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At a market in Guntur

Gongura is a plant, either Kenaf (Hibiscus cannabinus) or Roselle (Hibiscus sabdariffa), grown for its edible leaves in India.

Gongura pacchadi is quintessentially Telugu cuisine along with pacchadi (chutney or relish). Telugu people, mainly from the states of Andhra Pradesh and Telangana, India, locally called it as Andhra Matha in Telugu due to significance in their day to day diet. While it has many culinary uses, the most popular is the pickled version. Although Gongura is widely consumed all over Andhra Pradesh, Gongura is more popular in hotels, restaurants, eateries and food joints. It is also grown in Tripura, Arunachal Pradesh (north east region of India) and also some parts of Chittagong Hill Tracts region in Bangladesh (which is mainly a tribal people region). It is a very popular green vegetable in Chakma community and it is known as "Aamelli". Gongura is a very rich source of iron, vitamins, folic acid and anti-oxidants essential for human nutrition.[1] Similarly, Gongura is popular in Tamil Nadu as well, and is called pulichakeerai (புளிச்சைக் கீரை) in Tamil. It is popular in North and Central Karnataka cuisines as "Pundi Palle/Punde soppu (ಪುಂಡಿ ಪಲ್ಲೆ/ಪುಂಡೆ ಸೊಪ್ಪು)", and is regularly eaten with Jollad (Jowar) rotti. The famous combination with pulichakeerai is Ragi Kali/Ragi Mudde, which once used to be a regular food for the people in villages (since these items are easily available in agricultural forms). In Marathi, it is called Ambaadi (अंबाडी). And is specially prepared to a stew and served to goddess Mahalakshmi/Gauri during the annual festival of Mahalakshmi which falls on three days in between the ten days Ganesha Chaturthi festival in Maharashtra. It is known as Pitwaa in Hindi, Taka bhendi or Khata Palanga in Oriya, Kotrum in Jharkhand Mestapat in Bengali, Amaari in Chhattisgarhi, Pandi/Pundi in Kannada, Anthur in Mizo, Sougri in Manipuri, Sankokda in Punjabi, Aamelli in Chakma, Mwitha in Bodo, Kenaf Leaves in English, and Chin Baung in Chinese. It is a summer crop, and the hotter the place, the more sour the leaf gets.[citation needed]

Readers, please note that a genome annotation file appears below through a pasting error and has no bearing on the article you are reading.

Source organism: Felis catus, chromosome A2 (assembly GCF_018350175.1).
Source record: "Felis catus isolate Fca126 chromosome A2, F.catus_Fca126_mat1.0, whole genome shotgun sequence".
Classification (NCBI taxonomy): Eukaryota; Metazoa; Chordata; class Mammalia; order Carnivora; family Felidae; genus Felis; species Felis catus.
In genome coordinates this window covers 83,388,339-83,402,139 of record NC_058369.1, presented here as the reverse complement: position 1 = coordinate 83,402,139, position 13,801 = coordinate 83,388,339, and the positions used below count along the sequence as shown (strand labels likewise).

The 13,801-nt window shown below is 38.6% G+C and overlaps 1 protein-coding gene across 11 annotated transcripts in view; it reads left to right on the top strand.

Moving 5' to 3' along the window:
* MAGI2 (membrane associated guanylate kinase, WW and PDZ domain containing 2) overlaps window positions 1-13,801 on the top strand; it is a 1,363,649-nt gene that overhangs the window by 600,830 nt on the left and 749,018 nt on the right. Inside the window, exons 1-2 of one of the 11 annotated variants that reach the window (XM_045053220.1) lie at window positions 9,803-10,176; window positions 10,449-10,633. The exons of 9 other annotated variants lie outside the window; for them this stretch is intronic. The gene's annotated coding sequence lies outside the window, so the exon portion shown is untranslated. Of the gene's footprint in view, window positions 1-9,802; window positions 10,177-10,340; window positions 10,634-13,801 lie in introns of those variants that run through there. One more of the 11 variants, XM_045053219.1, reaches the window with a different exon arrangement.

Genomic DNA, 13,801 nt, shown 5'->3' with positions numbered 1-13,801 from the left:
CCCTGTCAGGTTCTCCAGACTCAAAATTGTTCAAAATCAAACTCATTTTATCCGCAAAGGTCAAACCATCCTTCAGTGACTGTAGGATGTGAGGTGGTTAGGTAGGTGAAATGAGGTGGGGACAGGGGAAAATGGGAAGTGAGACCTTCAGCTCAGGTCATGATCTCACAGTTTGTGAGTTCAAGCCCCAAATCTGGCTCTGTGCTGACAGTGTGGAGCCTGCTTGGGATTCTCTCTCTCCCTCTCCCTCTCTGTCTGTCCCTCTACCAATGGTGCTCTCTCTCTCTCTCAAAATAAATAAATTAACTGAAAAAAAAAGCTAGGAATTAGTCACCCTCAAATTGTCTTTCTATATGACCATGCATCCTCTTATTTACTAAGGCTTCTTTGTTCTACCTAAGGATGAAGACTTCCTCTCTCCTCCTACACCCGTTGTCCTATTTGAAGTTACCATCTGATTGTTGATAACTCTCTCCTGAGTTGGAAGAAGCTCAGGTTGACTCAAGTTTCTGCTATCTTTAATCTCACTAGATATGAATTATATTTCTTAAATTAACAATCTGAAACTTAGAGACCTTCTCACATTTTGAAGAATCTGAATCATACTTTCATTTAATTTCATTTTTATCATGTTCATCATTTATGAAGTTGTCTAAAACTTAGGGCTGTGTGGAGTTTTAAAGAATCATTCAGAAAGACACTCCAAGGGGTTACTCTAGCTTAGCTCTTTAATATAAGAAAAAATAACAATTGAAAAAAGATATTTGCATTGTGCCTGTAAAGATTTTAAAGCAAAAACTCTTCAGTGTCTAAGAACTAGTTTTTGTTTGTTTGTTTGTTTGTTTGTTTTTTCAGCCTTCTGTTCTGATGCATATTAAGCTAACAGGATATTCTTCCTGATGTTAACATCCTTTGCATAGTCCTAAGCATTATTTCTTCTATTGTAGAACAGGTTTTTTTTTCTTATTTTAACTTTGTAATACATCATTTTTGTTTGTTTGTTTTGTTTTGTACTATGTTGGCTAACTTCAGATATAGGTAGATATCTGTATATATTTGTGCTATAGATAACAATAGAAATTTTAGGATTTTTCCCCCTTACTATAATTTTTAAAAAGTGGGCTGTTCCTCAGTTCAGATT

Sold on a street in Andhra Pradesh

Gongura comes in two varieties, green stemmed leaf and red stemmed. The red stemmed variety is more sour than the green stemmed variety. Gongura is popular in the state of Andhra Pradesh, Telangana, Karnataka, Manipur, Tripura and also Mizoram. A baby gongura leaf is a full leaf. As the leaf grows older, the leaf splits into four or more parts.

Drying gongura for pickle

Other well known recipes made with Gongura as the main ingredient are Gongura pappu (lentils), Gongura mamsam (goat/mutton) and Gongura royyalu (shrimp). In recent times, Gongura Chicken is also being served in restaurants. Gongura and calabash is extremely popular with the Telugu community in South Africa. It is also eaten by Acholi and Lango people in northern Uganda, where it is known as malakwang.

In the Bodo Community of Assam too, 'Gongura' called as 'Mwitha' is taken very frequently, it is prepared as curry with pork, 'Mwitha-Oma', with pond fish as 'Mwitha-na' with prawns as 'Mwitha-nathur'. The leaves having sour tastes and slippery texture blends easy and makes a wonderful dish with non-veg items. The Bodo communtiy believes that intake of sour helps in fighting the sorching summer heat and prevents illness.

Apart from the curries there are many varieties of pickles made with gongura such as:

  • Pulla Gongura (Gongura + Red Chillies)
  • Pulihara Gongura (Gongura and Tamarind)

For medicinal uses further information can be found at roselle (plant)#Medicinal uses.

  1. ^ Indian Home Cooking, S. Saran and S. Lyness, 2004


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